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- medical ethics,

- emotional responses in the face of disease and death,

- the need to take a speedy, but sensible, decision to alleviate suffering,

- the economic, social, and political impact of all medical decisions.

At present, there are two schools of thought on how to tackle this biological, psychological and social complexity :

- the one gives maximum credit to the intelligence of 'the' expert or a group of experts (

- the other transfers the problem to 'automats', the products of the

Which school of thought should the clinician follow or are there other options ?

1) falling-back on the art of diagnosis and prescription. This art - an alchemy of intelligence and experience - is a subtle, partly unconscious, integration of information,

2) delegating his decision powers to more-or-less advanced technical procedures based on artificial cognition models that mime the nervous system (expert systems, connectionist models, decisions under constraint, multicriteria selection...).

However, transferring all know-how to an automat can quickly lead to the abdication of personal responsibility. However agreeable it may be to place the risks run by the patient into the reassuring hands of an approved system, all systems thus empowered are essentially irresponsible. This behaviour is a modern version of sheltering behind the authority of norms, regulations, etc... Besides, most of these model systems are closed 'black boxes' concealing procedures that remain incomprehensible to the practitioner. Blind belief in subtle expert-systems is no less suspect than believing the Delphi oracles; in both instances, trust in 'magical' procedures, without any form of censorship, can be treacherous.

The coming years may witness a situation whereby medical decisions are brought into question because necessity has become the rule of law. For those who govern us, 'modelling' may prove to be the ideal Trojan Horse because it can incorporate any form of constraint (physiological, genetic, lifestyle, financial, or the so-called 'public good'....). I personally firmly believe that, if a diagnostic-aid has to take into account all the parameters that intervene in the expression of a pathology or in the success of a treatment, these parameters must concern the patient alone and not society. Even if society is an organism suffering from chronic deficits !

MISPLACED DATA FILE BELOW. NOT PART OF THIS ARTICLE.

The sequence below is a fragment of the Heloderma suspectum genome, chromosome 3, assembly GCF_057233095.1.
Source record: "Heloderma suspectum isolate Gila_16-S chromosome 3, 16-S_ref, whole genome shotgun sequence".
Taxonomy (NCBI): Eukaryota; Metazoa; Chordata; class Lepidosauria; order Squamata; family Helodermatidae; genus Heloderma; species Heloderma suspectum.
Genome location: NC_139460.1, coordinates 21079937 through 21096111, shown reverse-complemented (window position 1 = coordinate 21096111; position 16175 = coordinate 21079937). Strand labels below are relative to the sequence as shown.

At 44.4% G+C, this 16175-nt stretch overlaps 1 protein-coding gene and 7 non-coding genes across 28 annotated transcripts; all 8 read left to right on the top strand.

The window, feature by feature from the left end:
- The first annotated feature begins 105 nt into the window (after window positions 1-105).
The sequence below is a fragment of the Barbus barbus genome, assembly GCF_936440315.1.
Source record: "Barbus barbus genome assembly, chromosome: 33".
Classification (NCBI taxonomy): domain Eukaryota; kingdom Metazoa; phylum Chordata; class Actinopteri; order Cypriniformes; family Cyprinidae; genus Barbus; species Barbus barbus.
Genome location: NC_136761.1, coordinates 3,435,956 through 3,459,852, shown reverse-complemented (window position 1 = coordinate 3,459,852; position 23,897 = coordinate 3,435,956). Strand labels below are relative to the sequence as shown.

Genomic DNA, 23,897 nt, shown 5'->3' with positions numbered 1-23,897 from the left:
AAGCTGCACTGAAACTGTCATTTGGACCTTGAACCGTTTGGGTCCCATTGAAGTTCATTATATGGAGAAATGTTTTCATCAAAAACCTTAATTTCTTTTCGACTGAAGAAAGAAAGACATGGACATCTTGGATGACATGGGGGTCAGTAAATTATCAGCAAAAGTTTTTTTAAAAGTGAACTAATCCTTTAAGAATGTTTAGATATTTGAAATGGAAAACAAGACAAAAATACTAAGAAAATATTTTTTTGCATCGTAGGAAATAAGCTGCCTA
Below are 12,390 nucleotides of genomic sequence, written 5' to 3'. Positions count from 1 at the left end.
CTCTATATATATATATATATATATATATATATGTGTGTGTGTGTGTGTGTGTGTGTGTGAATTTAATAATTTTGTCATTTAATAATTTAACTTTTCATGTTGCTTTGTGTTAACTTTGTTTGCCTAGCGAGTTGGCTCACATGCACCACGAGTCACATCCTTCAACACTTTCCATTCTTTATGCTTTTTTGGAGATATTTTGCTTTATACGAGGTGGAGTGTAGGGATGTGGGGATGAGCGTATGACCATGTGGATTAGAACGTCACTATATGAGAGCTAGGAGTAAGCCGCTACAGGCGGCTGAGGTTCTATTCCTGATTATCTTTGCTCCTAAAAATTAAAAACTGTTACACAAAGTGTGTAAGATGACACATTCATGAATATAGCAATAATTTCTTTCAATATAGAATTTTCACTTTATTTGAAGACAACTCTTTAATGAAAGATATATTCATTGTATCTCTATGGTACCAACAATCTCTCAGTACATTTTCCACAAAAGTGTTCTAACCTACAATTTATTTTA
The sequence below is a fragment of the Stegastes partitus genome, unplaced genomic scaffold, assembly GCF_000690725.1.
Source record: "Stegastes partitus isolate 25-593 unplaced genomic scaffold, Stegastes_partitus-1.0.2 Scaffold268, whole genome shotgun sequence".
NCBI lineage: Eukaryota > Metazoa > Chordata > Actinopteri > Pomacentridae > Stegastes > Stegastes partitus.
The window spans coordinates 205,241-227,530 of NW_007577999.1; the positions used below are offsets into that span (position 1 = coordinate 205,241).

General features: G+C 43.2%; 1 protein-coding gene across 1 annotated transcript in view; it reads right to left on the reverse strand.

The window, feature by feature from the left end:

This, of course, means that clinging to rigid traditions or chasing mirages are unpragmatic, doctrinaire (unidimensional) and disastrous attitudes. An example of the former is the rejection of a theoretical model (e.g. the automatic analysis of electro-cardiograms) because it is judged to be unfair competition. The search for models as substitutes for responsible action is a mirage cut off from any roots or reality.

Medicine belongs to the

- seek a binary 'yes/no' answer in deference to our dualistic culture fascinated with norms. They should not, for example, strictly oppose the ill and the healthy. Normality, as given by a greater or lesser distance from a mean (in a supposedly Gaussian distribution), does not guarantee the absence of a pathology. Any approach that considers each parameter within an array as independent ignores the notion of a physiological system in which small individual deviations can be the signatures of great disturbances